one of the n-type transistors. In one aspect of the invention, the voltage of the adaptive n-type input signal is two n-threshold drops greater than ground.

In one embodiment, the adaptive p-bias input signal has a voltage of two p-threshold drops less than a voltage of the power supply. In another embodiment, a pull-up signal and a pull-down signal are coupled to the driver circuit. In one embodiment, the maximum voltage of the pull-up signal is equal to the voltage of the power supply. In another embodiment, the minimum voltage of the pull-down signal is equal to ground.

In one embodiment, an adaptive output driver circuit has a number of thin oxide transistors coupled in series. An adaptive p-bias signal is coupled to a gate of one of the thin oxide transistors. An adaptive n-bias signal is coupled to a gate of a second of the thin oxide transistors. An output of the driver is coupled to the thin oxide transistors and has a larger voltage range than an input to the thin oxide transistors. The adaptive p-bias signal may have a voltage equal to an external power supply less two p-channel threshold drops. The adaptive n-bias signal may have a voltage equal to two n-channel threshold drops above ground. The thin oxide transistors may include a first p-channel transistor having a source coupled to an external power supply and a gate coupled to an input signal. The input signal may vary between an external power supply voltage and a voltage of the adaptive p-bias signal.

BRIEF DESCRIPTION OF THE DRAWINGS

FIG. 1 is an adaptive output driver circuit in accordance with one embodiment of the invention.

DETAILED DESCRIPTION OF THE DRAWINGS

An adaptive output driver converts a low voltage internal signal into a high voltage external signal using only low voltage or thin oxide transistors. The present output driver also overcomes the problems of other drivers that use only thin oxide transistors by having an input bias signal based on the threshold voltages of the thin oxide transistors instead of the internal power supply voltage. As a result, the present design does not require a large resistor to generate this bias signal. The present design does not require that the internal power supply stabilize before bias signal can stabilize which results in a slow start-up time. Finally, the present design does not have slow speed at slow process, voltage and temperature conditions and high noise at fast process, voltage and temperature conditions. This is achieved by having the bias signals generated as a function of the threshold voltages for the thin oxide transistors.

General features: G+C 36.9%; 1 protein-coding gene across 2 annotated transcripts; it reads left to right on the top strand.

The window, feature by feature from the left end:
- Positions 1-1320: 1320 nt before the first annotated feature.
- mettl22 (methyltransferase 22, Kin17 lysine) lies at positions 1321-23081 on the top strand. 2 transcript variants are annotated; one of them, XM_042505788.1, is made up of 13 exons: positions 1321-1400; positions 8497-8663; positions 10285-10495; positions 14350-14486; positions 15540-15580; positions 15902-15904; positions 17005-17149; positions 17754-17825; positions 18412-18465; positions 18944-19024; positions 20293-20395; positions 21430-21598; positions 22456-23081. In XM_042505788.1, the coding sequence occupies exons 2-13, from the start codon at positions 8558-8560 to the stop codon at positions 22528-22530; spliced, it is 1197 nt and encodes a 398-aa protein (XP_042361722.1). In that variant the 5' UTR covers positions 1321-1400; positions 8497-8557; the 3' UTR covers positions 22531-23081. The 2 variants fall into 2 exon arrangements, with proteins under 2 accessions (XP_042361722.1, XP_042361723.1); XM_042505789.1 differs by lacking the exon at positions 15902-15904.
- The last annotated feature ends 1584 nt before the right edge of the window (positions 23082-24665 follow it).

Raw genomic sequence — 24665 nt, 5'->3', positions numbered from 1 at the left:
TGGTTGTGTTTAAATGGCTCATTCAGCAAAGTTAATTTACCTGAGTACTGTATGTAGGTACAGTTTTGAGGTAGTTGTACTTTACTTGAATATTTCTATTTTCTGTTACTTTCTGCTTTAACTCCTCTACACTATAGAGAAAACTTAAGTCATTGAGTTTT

FIG. 1 is an adaptive output driver circuit 10 in accordance with one embodiment of the invention. The output driver circuit 10 has a first p-channel transistor 12 with a source 14 coupled to the external high voltage IO power source (Vcc) 15. The gate 16 of the first p-channel transistor 12 is coupled to a pull-up (ppu) signal 17. The voltage range of the pull-up signal 17 is between Vcc (external power supply voltage) and the p-bias (Vrefp) signal 24. The p-bias signal (Vrefp) 24 has a voltage level of the power supply (Vcc) less two threshold (Vtp) drops (Vcc−2Vtp). The drain 18 of the first p-type transistor 12 is coupled to a source 20 of a second p-type transistor 22. The gate 25 of the second p-type transistor 22 is coupled to p-bias signal (Vrefp) 24 which has a voltage level of the external power supply less two p-threshold drops (VCC−Vtp). The drain 26 of the second p-type transistor 22 is coupled to the output 28 and to the drain 30 of an n-type transistor 32. The output 28 is a high voltage signal. The gate 34 of the n-type transistor 32 is coupled to an n-bias signal (Vrefn) 35 that has a voltage of two n-type threshold drops (2Vtn) above the ground supply 46. The source 36 of the n-type transistor 32 is coupled to a drain 38 of a second n-type transistor 40. The gate 42 of the second n-type transistor is coupled to a pull-down signal (npd) 43. The voltage range of the pull-down signal 43 is between ground 46 and the n-bias signal's (Vrefn) voltage 35. The source 44 of the transistor 40 is coupled to ground supply 46.

The p-bias signal (Vrefp) 24 is generated by having two diode coupled p-channel transistors 60, 62 coupled between the external power supply voltage (Vcc) 15 and the gate 25 of the p-channel transistor 22. Thus the source 64 of the p-channel transistor 60 is coupled to the external power supply voltage (Vcc) 15. The drain 68 and the gate 66 of the p-channel transistor 60 is coupled to the source 70 of the p-channel transistor 62. The drain 74 and the gate 72 of the p-channel transistor 62 are coupled an input 76 of an operational amplifier 78 and to a constant current source 80. The output 24 of the operational amplifier 78 is the p-bias signal (Vrefp) 24. The operational amplifier 78 buffers the p-bias signal (Vrefp) 24 and is a sink and source of current.